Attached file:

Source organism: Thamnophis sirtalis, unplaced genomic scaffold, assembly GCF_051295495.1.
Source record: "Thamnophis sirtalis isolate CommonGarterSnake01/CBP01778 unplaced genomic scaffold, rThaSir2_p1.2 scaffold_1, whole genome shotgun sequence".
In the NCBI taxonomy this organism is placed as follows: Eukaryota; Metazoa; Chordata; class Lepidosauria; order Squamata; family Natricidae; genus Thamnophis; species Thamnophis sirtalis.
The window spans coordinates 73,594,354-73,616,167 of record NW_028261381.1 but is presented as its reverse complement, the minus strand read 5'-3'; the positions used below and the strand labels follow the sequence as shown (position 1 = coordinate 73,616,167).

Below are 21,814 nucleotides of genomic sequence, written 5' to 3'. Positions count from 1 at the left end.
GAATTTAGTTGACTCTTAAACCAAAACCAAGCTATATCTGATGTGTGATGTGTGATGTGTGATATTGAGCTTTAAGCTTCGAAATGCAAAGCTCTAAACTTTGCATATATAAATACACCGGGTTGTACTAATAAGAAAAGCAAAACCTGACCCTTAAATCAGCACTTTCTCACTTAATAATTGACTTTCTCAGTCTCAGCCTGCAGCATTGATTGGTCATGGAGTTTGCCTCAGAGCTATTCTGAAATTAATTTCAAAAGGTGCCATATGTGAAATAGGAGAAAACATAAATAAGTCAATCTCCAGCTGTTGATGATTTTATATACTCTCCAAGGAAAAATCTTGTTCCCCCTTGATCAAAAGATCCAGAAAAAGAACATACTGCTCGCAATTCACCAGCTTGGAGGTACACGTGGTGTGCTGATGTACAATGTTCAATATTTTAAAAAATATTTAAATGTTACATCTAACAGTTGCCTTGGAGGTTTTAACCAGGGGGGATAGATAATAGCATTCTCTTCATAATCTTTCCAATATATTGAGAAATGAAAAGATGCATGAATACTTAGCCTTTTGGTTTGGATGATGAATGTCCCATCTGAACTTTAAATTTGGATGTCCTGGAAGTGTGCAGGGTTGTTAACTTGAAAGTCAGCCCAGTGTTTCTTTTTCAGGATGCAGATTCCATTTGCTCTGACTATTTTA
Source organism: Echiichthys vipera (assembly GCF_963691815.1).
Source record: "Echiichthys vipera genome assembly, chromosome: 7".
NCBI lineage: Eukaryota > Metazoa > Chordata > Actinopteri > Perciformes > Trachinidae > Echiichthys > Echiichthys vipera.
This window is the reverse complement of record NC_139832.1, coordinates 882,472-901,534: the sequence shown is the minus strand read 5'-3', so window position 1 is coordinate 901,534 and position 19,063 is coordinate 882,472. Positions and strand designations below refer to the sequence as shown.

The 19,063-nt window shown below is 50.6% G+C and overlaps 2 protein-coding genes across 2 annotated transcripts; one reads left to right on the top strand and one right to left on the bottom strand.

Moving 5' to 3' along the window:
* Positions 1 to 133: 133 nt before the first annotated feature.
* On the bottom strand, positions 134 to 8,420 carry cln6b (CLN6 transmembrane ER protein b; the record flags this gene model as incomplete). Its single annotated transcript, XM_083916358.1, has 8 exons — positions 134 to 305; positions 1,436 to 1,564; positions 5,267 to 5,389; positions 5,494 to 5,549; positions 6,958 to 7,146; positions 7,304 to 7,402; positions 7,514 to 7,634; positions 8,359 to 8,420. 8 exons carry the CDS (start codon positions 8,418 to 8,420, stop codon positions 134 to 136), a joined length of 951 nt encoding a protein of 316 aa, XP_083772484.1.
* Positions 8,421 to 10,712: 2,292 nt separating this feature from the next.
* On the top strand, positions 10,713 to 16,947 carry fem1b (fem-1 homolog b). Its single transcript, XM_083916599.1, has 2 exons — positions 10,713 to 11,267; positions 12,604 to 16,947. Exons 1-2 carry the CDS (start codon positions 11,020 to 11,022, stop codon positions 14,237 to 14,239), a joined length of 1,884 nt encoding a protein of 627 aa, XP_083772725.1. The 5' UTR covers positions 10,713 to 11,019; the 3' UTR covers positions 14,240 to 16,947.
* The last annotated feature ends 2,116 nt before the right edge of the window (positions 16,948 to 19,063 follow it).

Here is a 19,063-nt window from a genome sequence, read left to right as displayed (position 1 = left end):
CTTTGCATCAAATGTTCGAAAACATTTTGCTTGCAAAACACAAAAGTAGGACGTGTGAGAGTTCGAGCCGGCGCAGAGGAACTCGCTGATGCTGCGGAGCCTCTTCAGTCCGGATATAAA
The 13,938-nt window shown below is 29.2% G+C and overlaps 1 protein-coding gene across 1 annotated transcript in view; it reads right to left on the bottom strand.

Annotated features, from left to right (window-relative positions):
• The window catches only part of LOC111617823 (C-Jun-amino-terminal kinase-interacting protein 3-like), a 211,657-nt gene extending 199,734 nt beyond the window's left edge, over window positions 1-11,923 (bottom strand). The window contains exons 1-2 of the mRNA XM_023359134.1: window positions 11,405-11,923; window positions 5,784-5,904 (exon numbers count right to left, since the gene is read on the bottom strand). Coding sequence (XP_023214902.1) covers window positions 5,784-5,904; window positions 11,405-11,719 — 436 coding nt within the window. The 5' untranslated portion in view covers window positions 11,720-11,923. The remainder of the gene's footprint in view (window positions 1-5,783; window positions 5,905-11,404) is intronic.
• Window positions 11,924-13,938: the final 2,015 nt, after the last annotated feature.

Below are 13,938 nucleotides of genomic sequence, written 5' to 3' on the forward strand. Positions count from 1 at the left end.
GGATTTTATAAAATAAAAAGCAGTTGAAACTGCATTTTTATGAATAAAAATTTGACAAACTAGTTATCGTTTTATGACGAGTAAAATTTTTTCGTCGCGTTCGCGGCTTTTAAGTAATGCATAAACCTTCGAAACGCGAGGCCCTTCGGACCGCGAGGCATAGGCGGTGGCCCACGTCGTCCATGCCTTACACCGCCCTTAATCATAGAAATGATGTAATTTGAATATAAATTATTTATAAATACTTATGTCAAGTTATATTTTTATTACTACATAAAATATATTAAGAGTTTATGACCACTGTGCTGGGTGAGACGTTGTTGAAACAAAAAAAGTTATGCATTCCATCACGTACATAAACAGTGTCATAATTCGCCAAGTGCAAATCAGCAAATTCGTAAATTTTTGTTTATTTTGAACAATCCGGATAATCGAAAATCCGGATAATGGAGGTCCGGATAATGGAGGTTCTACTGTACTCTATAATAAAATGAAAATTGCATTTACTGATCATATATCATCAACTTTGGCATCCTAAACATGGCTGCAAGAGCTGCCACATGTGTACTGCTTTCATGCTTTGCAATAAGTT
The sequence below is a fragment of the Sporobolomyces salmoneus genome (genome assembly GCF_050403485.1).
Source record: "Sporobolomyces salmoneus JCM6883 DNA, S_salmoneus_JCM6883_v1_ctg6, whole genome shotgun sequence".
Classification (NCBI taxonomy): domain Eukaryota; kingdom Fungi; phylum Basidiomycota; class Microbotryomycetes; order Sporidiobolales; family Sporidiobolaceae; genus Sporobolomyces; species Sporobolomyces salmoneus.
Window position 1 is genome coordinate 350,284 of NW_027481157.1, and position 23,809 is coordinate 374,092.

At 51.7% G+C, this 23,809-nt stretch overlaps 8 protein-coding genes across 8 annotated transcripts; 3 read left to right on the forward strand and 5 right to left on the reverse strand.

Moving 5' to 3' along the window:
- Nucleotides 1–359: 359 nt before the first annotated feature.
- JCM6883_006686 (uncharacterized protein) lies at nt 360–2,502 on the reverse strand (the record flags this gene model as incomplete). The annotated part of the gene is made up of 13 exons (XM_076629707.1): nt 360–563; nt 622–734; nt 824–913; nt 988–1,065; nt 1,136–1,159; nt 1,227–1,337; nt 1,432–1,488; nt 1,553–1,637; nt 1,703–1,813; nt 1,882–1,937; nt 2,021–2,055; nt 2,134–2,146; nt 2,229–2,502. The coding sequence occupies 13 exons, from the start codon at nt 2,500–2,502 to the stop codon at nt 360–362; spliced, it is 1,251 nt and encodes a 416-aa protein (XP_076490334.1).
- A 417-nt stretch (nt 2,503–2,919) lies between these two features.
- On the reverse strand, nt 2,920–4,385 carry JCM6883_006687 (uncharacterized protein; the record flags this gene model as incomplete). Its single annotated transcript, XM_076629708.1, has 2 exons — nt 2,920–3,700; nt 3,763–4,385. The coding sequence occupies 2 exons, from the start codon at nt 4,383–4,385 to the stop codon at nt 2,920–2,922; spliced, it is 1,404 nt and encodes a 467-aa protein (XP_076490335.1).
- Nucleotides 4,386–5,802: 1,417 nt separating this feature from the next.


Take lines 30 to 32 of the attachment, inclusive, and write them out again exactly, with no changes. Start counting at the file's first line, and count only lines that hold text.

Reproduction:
At 51.7% G+C, this 23,809-nt stretch overlaps 8 protein-coding genes across 8 annotated transcripts; 3 read left to right on the forward strand and 5 right to left on the reverse strand.

Moving 5' to 3' along the window:
- Nucleotides 1–359: 359 nt before the first annotated feature.